Cypress Hills latest album “Rise Up” released in 2010 features guest appearances by Tom Morello, Young De, Evidence and the Alchemist, Mike Shinoda, Daron Malakian, Everlast, Pitbull and Marc Anthony.
Did You Know? The group's name comes from Cypress Avenue, a street that runs through the South Central L.A. hood where the group came together.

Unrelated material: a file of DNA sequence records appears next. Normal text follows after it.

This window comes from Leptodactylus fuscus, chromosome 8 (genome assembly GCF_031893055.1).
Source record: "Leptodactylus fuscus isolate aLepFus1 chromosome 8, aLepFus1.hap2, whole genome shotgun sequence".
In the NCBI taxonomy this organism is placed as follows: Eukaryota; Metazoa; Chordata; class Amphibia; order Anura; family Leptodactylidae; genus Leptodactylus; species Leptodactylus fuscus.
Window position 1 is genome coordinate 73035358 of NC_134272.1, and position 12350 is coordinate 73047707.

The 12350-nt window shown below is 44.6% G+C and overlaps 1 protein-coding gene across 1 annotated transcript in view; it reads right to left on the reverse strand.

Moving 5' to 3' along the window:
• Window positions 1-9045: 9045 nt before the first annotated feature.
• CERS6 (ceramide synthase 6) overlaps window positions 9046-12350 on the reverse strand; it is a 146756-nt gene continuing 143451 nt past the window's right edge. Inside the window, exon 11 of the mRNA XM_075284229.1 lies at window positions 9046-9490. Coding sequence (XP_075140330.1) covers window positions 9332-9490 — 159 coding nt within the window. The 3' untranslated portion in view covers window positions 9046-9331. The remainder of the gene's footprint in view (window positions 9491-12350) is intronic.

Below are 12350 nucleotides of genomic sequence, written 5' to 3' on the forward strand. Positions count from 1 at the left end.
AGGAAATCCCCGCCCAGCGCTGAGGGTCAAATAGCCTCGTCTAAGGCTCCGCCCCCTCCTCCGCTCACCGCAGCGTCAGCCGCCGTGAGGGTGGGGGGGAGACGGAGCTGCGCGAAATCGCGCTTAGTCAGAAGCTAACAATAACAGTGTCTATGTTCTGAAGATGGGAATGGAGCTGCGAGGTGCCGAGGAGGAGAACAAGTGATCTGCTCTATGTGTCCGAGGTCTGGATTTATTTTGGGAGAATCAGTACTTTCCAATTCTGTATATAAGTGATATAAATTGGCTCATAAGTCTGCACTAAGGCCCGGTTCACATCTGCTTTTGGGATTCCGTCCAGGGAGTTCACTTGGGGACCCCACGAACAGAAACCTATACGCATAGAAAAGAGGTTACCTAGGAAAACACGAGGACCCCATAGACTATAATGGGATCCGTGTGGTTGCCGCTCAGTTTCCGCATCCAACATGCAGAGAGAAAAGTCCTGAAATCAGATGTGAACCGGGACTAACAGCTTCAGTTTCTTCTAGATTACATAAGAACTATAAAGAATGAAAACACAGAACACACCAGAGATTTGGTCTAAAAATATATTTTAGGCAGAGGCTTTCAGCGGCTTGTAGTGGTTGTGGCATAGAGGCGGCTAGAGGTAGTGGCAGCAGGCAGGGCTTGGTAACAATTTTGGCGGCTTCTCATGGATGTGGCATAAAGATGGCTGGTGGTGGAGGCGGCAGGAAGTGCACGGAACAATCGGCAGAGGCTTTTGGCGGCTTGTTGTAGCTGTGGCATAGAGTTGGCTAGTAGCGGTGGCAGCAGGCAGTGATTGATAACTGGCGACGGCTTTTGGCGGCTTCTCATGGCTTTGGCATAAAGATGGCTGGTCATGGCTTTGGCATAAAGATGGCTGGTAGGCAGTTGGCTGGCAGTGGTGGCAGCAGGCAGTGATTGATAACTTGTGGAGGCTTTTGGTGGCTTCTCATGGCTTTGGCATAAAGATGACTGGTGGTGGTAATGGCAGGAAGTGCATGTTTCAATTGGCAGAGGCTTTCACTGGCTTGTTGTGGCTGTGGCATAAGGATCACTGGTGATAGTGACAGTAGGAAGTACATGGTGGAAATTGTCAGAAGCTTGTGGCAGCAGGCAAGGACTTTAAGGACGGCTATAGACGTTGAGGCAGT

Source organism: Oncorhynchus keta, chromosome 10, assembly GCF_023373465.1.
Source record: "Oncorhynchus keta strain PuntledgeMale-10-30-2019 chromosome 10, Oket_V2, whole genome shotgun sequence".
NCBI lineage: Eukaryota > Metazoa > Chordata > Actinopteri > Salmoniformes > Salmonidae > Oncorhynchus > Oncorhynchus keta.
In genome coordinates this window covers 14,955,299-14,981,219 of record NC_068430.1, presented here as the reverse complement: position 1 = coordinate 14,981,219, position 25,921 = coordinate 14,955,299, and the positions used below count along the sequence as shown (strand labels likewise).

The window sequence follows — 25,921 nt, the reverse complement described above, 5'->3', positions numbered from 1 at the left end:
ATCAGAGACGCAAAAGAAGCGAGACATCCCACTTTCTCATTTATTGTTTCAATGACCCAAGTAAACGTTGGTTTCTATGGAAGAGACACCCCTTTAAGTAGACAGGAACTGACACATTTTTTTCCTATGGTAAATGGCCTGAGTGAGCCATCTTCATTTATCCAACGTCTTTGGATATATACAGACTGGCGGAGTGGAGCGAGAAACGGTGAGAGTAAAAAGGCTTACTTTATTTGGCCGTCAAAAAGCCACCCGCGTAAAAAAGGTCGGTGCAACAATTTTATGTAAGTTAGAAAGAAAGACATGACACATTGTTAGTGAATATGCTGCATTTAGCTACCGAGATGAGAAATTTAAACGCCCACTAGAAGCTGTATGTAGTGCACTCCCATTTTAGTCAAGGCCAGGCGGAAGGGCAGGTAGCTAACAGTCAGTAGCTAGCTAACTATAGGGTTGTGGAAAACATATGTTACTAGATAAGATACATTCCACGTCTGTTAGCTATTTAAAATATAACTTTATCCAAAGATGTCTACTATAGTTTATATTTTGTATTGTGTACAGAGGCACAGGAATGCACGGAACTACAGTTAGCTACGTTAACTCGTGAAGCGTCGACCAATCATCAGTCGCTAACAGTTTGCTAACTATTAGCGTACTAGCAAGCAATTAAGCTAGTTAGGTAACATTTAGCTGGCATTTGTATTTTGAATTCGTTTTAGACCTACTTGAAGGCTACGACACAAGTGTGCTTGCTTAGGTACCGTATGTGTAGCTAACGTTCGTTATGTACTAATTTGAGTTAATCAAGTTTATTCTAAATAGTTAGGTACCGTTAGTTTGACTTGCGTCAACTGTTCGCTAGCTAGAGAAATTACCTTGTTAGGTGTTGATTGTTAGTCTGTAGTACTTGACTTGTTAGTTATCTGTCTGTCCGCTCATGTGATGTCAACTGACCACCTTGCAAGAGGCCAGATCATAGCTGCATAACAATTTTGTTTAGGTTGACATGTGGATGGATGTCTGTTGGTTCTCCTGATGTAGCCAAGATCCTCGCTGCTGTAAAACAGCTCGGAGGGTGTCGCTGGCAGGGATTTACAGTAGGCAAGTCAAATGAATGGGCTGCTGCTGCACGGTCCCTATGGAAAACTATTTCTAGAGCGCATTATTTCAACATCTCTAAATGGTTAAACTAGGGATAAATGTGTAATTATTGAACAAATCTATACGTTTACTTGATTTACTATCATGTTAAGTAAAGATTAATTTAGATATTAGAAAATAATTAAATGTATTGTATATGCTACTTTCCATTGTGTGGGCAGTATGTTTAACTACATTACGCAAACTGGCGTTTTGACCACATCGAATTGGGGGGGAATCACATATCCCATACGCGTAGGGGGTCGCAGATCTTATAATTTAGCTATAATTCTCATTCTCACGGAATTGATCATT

Although Pepper's members are originally from Kona, HI, the trio doesn't play traditional Hawaiian music. Rather, Pepper's music is a melodic and accessible blend of alternative pop/rock, punk, and reggae. Formed in 1996, Pepper is hardly the only alterna-rock combo that has been inspired by Jamaican sounds. But while other punk-minded alternative pop/rockers who emerged in the '90s were greatly influenced by either classic '60s ska or hardcore dancehall artists like Stitchie, Ninjaman, and Bounty Killer, Pepper usually gets more inspiration from '70s and early-'80s reggae, Pepper's sound could be described as the Police meets Steel Pulse meets punk-pop. It isn't hard to see the parallels between a Pepper song like "The Good Thing" and Police hits such as "Roxanne" and "Don't Stand So Close to Me," but while Sting and his colleagues sounded polished, Pepper tends to favor a rawer, more rugged approach.